Several songs performed by Agron as Quinn Fabray on Glee have been released as singles, made available for digital download, and featured on the show's soundtrack albums.[75][304] "I Say a Little Prayer" charted in the UK Singles Chart at 125,[305] and her cover of The Supremes' "You Keep Me Hangin' On" charted in the UK Singles Chart at 166.[305] These songs were released on Glee: The Music, Volume 1 (the former as an iTunes bonus track),[306] which was nominated for a Grammy Award for Best Compilation Soundtrack for Visual Media.[307] Caramanica criticized the fact that her cover of "Papa Don't Preach" was omitted from the soundtracks. In an article arguing that Glee's musical performances often lack emotional depth, he wrote that it was "one of the most grounded and moving covers the show has yet done".[64] "Papa Don't Preach" was later released as a single,[308][309] as was Agron's other first season solo, "It's a Man's Man's Man's World".[310] Her only other charting solo is the cover of "Never Can Say Goodbye", which reached 107 on the Billboard charts.[311][312] Two songs Agron was involved with charted in the World top 40; "I Feel Pretty / Unpretty" and Glee's cover of "We Are Young".[313][314] As a featured singer in the cast of Glee, Agron and her castmates hold numerous accolades; in 2010 they won an American Music Award,[315] and in 2011 they were collectively nominated for two Grammy Awards[307][316] and a Brit Award as the International Breakthrough Act of the year.[317] By the start of the sixth season they were the most-charting act in history,[318] a record held until March 2020.[319]

In 2011, when asked about if she was interested in a solo album, Agron said that she was more focused on acting, and in December 2013 she indicated that she would not record her own music;[320][21] by 2017, she suggested she would consider releasing an album, but not of the pop music featured on Glee.[31]

Awards and nominations[edit]

Year Association Category Work Result Refs.
2010 American Music Awards Favorite Soundtrack Album Glee: The Music, Volume 3 Showstoppers (Glee cast) Won [315]
Breakthrough of the Year Awards Breakthrough Newcomer Herself Won [321][322]
Gay People's Choice Awards Best Ensemble TV Cast Glee Won [323]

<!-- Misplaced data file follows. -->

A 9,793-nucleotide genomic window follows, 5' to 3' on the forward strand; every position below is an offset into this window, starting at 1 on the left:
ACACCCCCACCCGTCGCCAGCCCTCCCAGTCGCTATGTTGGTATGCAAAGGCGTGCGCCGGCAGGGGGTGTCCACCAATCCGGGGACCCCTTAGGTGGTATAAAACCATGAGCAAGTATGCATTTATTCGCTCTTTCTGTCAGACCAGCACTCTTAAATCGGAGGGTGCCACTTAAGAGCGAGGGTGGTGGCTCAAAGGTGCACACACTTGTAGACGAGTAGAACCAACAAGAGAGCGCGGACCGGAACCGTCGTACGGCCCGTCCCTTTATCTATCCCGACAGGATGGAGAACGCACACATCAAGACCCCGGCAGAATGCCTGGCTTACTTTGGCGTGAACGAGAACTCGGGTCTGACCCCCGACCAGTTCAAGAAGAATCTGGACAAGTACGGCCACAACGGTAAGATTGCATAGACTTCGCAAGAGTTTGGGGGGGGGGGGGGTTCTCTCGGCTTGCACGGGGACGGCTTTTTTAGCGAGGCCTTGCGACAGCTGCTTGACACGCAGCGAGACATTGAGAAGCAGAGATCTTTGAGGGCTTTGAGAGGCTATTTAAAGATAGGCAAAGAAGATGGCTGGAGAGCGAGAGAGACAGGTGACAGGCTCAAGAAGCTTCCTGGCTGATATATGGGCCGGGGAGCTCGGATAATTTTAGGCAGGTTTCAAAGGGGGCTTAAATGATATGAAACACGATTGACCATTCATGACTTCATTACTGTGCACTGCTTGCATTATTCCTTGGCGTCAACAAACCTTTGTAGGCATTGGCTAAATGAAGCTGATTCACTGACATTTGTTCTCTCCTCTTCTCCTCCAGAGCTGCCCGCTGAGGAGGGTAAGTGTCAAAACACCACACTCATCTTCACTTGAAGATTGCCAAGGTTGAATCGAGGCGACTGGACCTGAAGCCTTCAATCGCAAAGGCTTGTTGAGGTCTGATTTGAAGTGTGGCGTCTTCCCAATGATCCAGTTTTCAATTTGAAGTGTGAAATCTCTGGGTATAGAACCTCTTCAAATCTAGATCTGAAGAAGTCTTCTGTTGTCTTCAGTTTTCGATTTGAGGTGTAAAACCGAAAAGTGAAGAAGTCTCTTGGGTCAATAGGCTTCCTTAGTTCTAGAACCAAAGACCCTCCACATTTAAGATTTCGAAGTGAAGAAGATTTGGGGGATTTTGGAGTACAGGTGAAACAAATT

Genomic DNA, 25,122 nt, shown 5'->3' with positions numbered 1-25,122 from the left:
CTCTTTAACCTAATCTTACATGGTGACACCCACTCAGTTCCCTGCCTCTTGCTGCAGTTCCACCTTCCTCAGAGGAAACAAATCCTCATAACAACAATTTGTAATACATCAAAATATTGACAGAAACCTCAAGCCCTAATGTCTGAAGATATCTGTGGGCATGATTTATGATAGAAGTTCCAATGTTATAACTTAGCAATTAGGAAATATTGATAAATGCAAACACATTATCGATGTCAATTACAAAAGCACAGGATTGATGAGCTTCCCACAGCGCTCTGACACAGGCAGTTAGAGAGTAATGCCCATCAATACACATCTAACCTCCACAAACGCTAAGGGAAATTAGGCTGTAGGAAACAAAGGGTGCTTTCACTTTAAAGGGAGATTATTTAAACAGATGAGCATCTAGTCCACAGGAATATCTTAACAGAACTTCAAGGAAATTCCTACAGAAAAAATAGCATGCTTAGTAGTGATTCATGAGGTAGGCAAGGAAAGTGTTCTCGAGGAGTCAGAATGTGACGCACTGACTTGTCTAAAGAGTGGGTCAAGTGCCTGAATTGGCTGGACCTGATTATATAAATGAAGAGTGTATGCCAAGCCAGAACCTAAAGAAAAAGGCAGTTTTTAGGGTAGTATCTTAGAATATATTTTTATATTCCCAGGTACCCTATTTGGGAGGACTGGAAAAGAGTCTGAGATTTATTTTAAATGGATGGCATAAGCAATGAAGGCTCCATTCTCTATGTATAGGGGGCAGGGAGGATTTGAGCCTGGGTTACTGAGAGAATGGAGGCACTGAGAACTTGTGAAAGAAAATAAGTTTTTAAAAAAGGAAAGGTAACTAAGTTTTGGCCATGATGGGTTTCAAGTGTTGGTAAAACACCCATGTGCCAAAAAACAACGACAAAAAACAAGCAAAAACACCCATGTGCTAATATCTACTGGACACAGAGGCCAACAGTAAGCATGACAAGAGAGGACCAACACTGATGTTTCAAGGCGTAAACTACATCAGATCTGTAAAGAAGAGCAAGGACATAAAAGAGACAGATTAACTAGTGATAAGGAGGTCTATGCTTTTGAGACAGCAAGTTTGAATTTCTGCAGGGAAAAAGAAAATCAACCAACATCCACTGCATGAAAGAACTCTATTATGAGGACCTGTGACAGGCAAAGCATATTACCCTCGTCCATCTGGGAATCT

Favorite Music Duo or Group Glee cast Won
Gold Derby TV Awards Ensemble of the Year Glee Nominated [324]
Lesbian/Bi People's Choice Awards Favorite Music Duo or Group Glee cast Nominated [325]
Nickelodeon Australian Kids' Choice Awards Fave International Band Glee cast Nominated [326]
Screen Actors Guild Awards Outstanding Performance by an Ensemble in a Comedy Series Glee Won [208]
Teen Choice Awards Choice TV: Female Breakout Star Glee Nominated [207]
Choice Music: Group Glee cast Nominated [327]
TV Land Awards Future Classics Glee cast Won [328]
2011 Brit Awards International Breakthrough Act Glee cast Nominated [317]
Grammy Awards Best Pop Performance by a Duo or Group with Vocals "Don't Stop Believin'" (Glee cast version) Nominated [316]
Best Compilation Soundtrack for Visual Media Glee: The Music, Volume 1 (Glee cast) Nominated [307]
Screen Actors Guild Awards Outstanding Performance by an Ensemble in a Comedy Series Glee Nominated [329]
Teen Choice Awards Choice TV: Female Scene Stealer Glee Nominated [330]
Choice Music: Group Glee cast Nominated [331]
Victoria's Secret: What's Sexy List Sexiest Smile Herself Won [332]
2012 Giffoni Film Festival Giffoni Award Herself Won [333][334]
Grammy Awards Best Compilation Soundtrack for Visual Media Glee: The Music, Volume 4 (Glee cast) Nominated [335]
Screen Actors Guild Awards Outstanding Performance by an Ensemble in a Comedy Series Glee Nominated [336]
Shorty Awards Best Blogger in Social Media Herself Nominated [337]
Teen Choice Awards Choice TV: Female Scene Stealer Glee Nominated [338]
2013 Napa Valley Film Festival Rising Star Award Herself (with Miles Teller) Won [268][339]
Screen Actors Guild Awards Outstanding Performance by an Ensemble in a Comedy Series Glee Nominated [340]
Shorty Awards[d] Best Artist, Art Critic, or Art Aficionado in Social Media You, Me & Charlie Nominated [341]
Best Celebrity in Social Media Herself Nominated [342][343]
Women Film Critics Circle Awards Best Young Actress The Family Nominated [344][345]
2015 BroadwayWorld UK/West End Awards Best Featured Actress in a New Production of a Play McQueen Nominated [346]

Notes[edit]

  1. ^ The Range Planet suggests that Agron's tessitura presents between F3 and F4, and she demonstrates a complete contralto vocal range in her extension.[76] She describes her voice as "more of an alto".[31]
  2. ^ Dianna Agron's great-great-great-great-grandfather was Shmuel Labe Agronsky. Gershon Agron, Martin and Jonathan Agronsky and Gilinsky are also descended from Shmuel Labe Agronsky.[246][247][248][249] In a database held by the Museum of the Jewish People at Beit Hatfutsot, family trees including #5343 and #1325 (both including Gershon Agron, Martin and Jonathan Agronsky, and Dianna Agron) descend from Shmuel Labe Agronsky.[246][250][251]
  3. ^ Mendelsohn presented documents and commentary in a tweet thread.[256][257][258] She stated that Jack Agron, who arrived in Boston in 1906, was Dianna Agron's grandfather, but a database of the Agronsky family tree held by the Museum of the Jewish People at Beit Hatfutsot shows Jack Agron as Dianna Agron's great-grandfather.[259] The 2001 book Any Way Out also traces the history of the Kansas City Eisberg and Agronsky family.[260]
  4. ^ Agron, either as herself or for You, Me & Charlie, was additionally shortlisted but not nominated in the following categories: Actress (self), Blogger (both), Comedian (YM&C), and Fashion (self). She was also shortlisted for the Art category as herself.[341][342]

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External links[edit]